Bose CineMate 130 Home Theater System

Bose CineMate 130

CineMate 130 Soundbar Review:

When you hear the name Bose, what comes to mind? Is it their portable Wave radio/CD sound systems that are claimed by Bose to give you room filling sound from a compact system? Or is it their noise cancellation headphones?  I’m sure you’ve all seen the commercials on TV.

What comes to my mind is the audio display booths that are setup at many local electronics stores in my area. These displays showcase the company’s extremely compact  cube style satellite speakers along with a bass module.

Many of Bose’s audio products tend to be very room decor friendly and will fit seamlessly into your living space environment while drawing very little attention to themselves.

Before I get started with this product review, I’d like to briefly take a moment to give you my personal opinion on what I think about Bose products in general: The design and build quality of their products is very good, and their overall sound quality is respectable, and ranges from good to very good.

However, with Bose, you are not only paying for a quality product, but also the “Bose” name brand, which places the pricing of their products at a premium and a lot more expensive than products from other well known manufacturers, that deliver audio systems which equal or better the performance of Bose systems for less money.

So on with the review…

Design/Features

The Bose CineMate 130 is a compact home theater system and contains the company’s best CineMate soundbar. Its slim and sleek design has a width of about 37″and features a six-speaker array lay-out with two PhaseGuide sound radiators.  The soundbar can be placed on an entertainment stand or wall mounted.

The Acoustimas bass module is a wireless design with a range of up to 30ft, which will allow for multiple placement options within your room.

Bose Control Console - Rear View

Control Console – Rear View

The small control console provides connections for your audio/video components including 4 HDMI inputs for your BD-DVD, CBL-SAT, Game for gaming console and AUX for other A/V components.  All HDMI jacks support up to 4K/30Hz Ultra-HD video and up to 5.1 multichannel Dolby Digital/DTS audio. The console also contains 1 digital optical input, 1 coaxial digital input and a set of RCA analog inputs. There is also 1 HDMI output for connecting to your TV.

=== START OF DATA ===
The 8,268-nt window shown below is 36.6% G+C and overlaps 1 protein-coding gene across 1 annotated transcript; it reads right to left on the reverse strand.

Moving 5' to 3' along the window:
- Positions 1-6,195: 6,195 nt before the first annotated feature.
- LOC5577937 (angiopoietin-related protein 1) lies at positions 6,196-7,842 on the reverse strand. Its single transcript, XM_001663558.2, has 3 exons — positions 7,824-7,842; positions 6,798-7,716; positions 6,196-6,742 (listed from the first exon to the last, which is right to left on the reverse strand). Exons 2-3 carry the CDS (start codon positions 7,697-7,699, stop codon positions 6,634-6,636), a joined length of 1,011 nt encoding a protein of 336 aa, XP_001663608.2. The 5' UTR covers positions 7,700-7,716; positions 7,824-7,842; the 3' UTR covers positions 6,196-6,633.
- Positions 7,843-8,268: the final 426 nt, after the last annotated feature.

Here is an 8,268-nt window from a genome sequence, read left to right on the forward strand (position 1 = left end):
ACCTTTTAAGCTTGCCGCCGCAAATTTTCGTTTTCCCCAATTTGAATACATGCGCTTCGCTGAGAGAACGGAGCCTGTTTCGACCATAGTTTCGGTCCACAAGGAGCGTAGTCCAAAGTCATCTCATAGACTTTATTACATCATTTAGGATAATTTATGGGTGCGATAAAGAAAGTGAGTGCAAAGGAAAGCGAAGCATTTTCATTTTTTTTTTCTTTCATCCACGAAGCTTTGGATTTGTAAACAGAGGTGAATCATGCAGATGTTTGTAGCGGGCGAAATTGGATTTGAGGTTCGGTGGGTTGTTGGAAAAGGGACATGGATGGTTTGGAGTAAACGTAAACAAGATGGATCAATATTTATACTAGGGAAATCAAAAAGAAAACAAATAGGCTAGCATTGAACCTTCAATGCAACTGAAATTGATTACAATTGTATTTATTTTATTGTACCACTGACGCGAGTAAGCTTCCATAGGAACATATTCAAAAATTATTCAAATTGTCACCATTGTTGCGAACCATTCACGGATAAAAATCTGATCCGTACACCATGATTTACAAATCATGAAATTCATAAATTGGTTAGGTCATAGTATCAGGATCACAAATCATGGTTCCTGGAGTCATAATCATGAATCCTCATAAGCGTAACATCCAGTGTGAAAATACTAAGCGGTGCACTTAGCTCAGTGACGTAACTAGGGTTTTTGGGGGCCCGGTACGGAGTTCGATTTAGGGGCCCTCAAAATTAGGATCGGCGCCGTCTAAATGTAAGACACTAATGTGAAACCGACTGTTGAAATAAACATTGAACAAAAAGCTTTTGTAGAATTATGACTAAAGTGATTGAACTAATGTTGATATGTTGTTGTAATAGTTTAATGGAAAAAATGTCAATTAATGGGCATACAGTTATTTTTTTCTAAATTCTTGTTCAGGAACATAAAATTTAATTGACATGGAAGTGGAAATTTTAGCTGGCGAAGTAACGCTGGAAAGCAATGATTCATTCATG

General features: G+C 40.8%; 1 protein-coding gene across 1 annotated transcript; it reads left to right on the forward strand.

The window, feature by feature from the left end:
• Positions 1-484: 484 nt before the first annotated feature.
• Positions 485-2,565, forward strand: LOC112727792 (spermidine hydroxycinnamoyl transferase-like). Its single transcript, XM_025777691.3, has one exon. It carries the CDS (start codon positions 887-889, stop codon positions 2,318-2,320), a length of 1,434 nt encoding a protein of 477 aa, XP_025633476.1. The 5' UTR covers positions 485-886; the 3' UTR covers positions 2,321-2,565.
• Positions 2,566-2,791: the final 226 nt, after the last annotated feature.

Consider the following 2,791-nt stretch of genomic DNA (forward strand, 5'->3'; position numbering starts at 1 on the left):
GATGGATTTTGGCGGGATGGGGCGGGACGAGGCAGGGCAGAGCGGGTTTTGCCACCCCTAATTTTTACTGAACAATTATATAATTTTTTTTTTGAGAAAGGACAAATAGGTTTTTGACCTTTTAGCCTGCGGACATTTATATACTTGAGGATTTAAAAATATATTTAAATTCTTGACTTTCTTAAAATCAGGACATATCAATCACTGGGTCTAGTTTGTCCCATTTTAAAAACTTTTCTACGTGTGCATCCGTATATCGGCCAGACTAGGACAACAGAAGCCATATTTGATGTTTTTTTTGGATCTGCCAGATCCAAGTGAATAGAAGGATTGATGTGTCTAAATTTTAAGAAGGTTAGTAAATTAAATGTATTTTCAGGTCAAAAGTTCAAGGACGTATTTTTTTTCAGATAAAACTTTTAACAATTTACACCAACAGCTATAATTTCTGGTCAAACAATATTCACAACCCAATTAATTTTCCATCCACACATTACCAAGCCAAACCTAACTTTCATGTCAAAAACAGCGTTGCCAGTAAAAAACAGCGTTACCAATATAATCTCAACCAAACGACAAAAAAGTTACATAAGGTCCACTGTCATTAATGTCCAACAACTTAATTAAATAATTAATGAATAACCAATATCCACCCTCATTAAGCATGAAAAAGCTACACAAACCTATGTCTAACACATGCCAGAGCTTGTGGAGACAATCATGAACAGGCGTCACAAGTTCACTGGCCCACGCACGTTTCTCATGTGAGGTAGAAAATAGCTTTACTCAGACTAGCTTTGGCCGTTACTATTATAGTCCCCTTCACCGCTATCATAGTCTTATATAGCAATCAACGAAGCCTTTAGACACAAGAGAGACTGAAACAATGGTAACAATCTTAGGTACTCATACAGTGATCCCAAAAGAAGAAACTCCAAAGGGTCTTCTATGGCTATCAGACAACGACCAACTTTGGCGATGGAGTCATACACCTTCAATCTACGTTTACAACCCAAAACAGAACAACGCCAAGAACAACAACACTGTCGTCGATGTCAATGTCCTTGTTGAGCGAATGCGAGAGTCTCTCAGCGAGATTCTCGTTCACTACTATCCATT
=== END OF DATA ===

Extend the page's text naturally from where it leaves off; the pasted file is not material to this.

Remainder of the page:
The CineMate 130 features the Bose ADAPTiQ  Audio Calibration System which customizes the CineMate 130 sound output to the acoustics of your listening  environment for optimal  sound quality.

The CineMate 130 SoundTouch feature allows you to stream music over a Wi-Fi network, and will give you access to radio stations from around the world. You also get access to your popular music streaming services including Pandora, Spotify and iHeartRadio. To enable SoundTouch, you will need a Wi-Fi adaptor which is sold separately.

Important note: I was recently made aware of a “no sound output” issue with the HDMI-CEC feature between the Bose 130 and a Samsung smart TV (I wasn’t told the model) using the SoundTouch feature with an HDMI connection between the two systems. The individual with this problem was told by Bose customer support to use a digital optical cable instead of an HDMI cable to solve this problem.

Bose Cinemate 130 remote control

The included remote control is an IR universal type which controls the soundbar and can be programmed to control you other A/V components.

Performance

For a retail price of nearly $1,500.00, I expect a soundbar/subwoofer audio system to deliver very good sound quality. So did the Cinemate 130 live up to my expectations in this crucial area? The short answer is yes, but in this price class I expected even better performance than what this system delivered.

Overall, the CineMate 130 produced sound that was clear, crisp and very detailed with a very good simulated multi-channel surround effect that rendered good sound envelopment from just a single soundbar. While viewing an action scene from The Boure Ultimatum movie, I was able to hear discrete sound effects placed on either side and to the rear of my listening position. If I had done a blind audition of this system without knowing  its speaker lay-out, I could have been fooled into believing at certain times I was listening to a multi-channel surround sound system. This is very good performance for a soundbar home theater system.

The bass module delivered solid deep bass with decent punch for a compact subwoofer. But as expected, it couldn’t produce the deeper low-end sound effects the movie had to offer due to its small size.

For music, I listened to Chris Botti in Boston blu-ray edition.  I’m very familiar with this excellent concert recording and how it sounds on my 7.1 surround sound system. So of course I couldn’t help but compare the sound reproduction of this recording played through the CineMate 130 vs. what I consider my reference home theater system. I know this is a completely unfair and unbalanced comparison, but it allowed me to hear just how much better a full-blown separate-component system performs, and reminded me why I personally prefer to hear my music this way.